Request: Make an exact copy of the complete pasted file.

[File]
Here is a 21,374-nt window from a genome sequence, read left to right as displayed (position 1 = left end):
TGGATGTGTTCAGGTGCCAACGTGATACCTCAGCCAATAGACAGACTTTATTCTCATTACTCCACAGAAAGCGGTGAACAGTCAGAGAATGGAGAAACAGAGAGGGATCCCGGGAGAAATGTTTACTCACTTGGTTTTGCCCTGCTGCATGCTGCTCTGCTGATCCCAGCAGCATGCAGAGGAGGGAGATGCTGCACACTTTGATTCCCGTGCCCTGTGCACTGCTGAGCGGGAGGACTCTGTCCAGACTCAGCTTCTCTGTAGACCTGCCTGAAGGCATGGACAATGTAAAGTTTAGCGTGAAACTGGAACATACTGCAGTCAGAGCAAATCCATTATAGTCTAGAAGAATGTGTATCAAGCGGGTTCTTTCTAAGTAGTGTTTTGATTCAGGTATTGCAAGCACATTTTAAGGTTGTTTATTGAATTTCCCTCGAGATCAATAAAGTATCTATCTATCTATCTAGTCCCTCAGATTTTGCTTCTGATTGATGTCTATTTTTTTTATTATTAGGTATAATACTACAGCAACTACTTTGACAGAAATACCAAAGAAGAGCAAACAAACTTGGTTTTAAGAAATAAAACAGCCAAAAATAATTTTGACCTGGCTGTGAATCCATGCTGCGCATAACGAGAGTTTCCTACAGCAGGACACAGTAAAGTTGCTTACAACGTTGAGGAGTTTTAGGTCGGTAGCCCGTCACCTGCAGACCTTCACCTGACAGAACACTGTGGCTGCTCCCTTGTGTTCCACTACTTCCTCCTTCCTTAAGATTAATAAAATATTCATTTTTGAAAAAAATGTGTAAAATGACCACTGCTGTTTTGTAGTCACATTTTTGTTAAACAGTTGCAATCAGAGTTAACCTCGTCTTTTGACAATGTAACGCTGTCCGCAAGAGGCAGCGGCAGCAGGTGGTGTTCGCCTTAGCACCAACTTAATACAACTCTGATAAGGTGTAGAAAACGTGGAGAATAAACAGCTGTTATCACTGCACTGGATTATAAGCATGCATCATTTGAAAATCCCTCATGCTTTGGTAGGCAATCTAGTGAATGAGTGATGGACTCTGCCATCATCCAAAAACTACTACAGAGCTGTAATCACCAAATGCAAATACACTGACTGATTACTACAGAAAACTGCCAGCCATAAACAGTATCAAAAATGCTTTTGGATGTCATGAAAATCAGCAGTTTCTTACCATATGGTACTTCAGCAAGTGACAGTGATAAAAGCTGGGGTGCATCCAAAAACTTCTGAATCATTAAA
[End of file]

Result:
Here is a 21,374-nt window from a genome sequence, read left to right as displayed (position 1 = left end):
TGGATGTGTTCAGGTGCCAACGTGATACCTCAGCCAATAGACAGACTTTATTCTCATTACTCCACAGAAAGCGGTGAACAGTCAGAGAATGGAGAAACAGAGAGGGATCCCGGGAGAAATGTTTACTCACTTGGTTTTGCCCTGCTGCATGCTGCTCTGCTGATCCCAGCAGCATGCAGAGGAGGGAGATGCTGCACACTTTGATTCCCGTGCCCTGTGCACTGCTGAGCGGGAGGACTCTGTCCAGACTCAGCTTCTCTGTAGACCTGCCTGAAGGCATGGACAATGTAAAGTTTAGCGTGAAACTGGAACATACTGCAGTCAGAGCAAATCCATTATAGTCTAGAAGAATGTGTATCAAGCGGGTTCTTTCTAAGTAGTGTTTTGATTCAGGTATTGCAAGCACATTTTAAGGTTGTTTATTGAATTTCCCTCGAGATCAATAAAGTATCTATCTATCTATCTAGTCCCTCAGATTTTGCTTCTGATTGATGTCTATTTTTTTTATTATTAGGTATAATACTACAGCAACTACTTTGACAGAAATACCAAAGAAGAGCAAACAAACTTGGTTTTAAGAAATAAAACAGCCAAAAATAATTTTGACCTGGCTGTGAATCCATGCTGCGCATAACGAGAGTTTCCTACAGCAGGACACAGTAAAGTTGCTTACAACGTTGAGGAGTTTTAGGTCGGTAGCCCGTCACCTGCAGACCTTCACCTGACAGAACACTGTGGCTGCTCCCTTGTGTTCCACTACTTCCTCCTTCCTTAAGATTAATAAAATATTCATTTTTGAAAAAAATGTGTAAAATGACCACTGCTGTTTTGTAGTCACATTTTTGTTAAACAGTTGCAATCAGAGTTAACCTCGTCTTTTGACAATGTAACGCTGTCCGCAAGAGGCAGCGGCAGCAGGTGGTGTTCGCCTTAGCACCAACTTAATACAACTCTGATAAGGTGTAGAAAACGTGGAGAATAAACAGCTGTTATCACTGCACTGGATTATAAGCATGCATCATTTGAAAATCCCTCATGCTTTGGTAGGCAATCTAGTGAATGAGTGATGGACTCTGCCATCATCCAAAAACTACTACAGAGCTGTAATCACCAAATGCAAATACACTGACTGATTACTACAGAAAACTGCCAGCCATAAACAGTATCAAAAATGCTTTTGGATGTCATGAAAATCAGCAGTTTCTTACCATATGGTACTTCAGCAAGTGACAGTGATAAAAGCTGGGGTGCATCCAAAAACTTCTGAATCATTAAA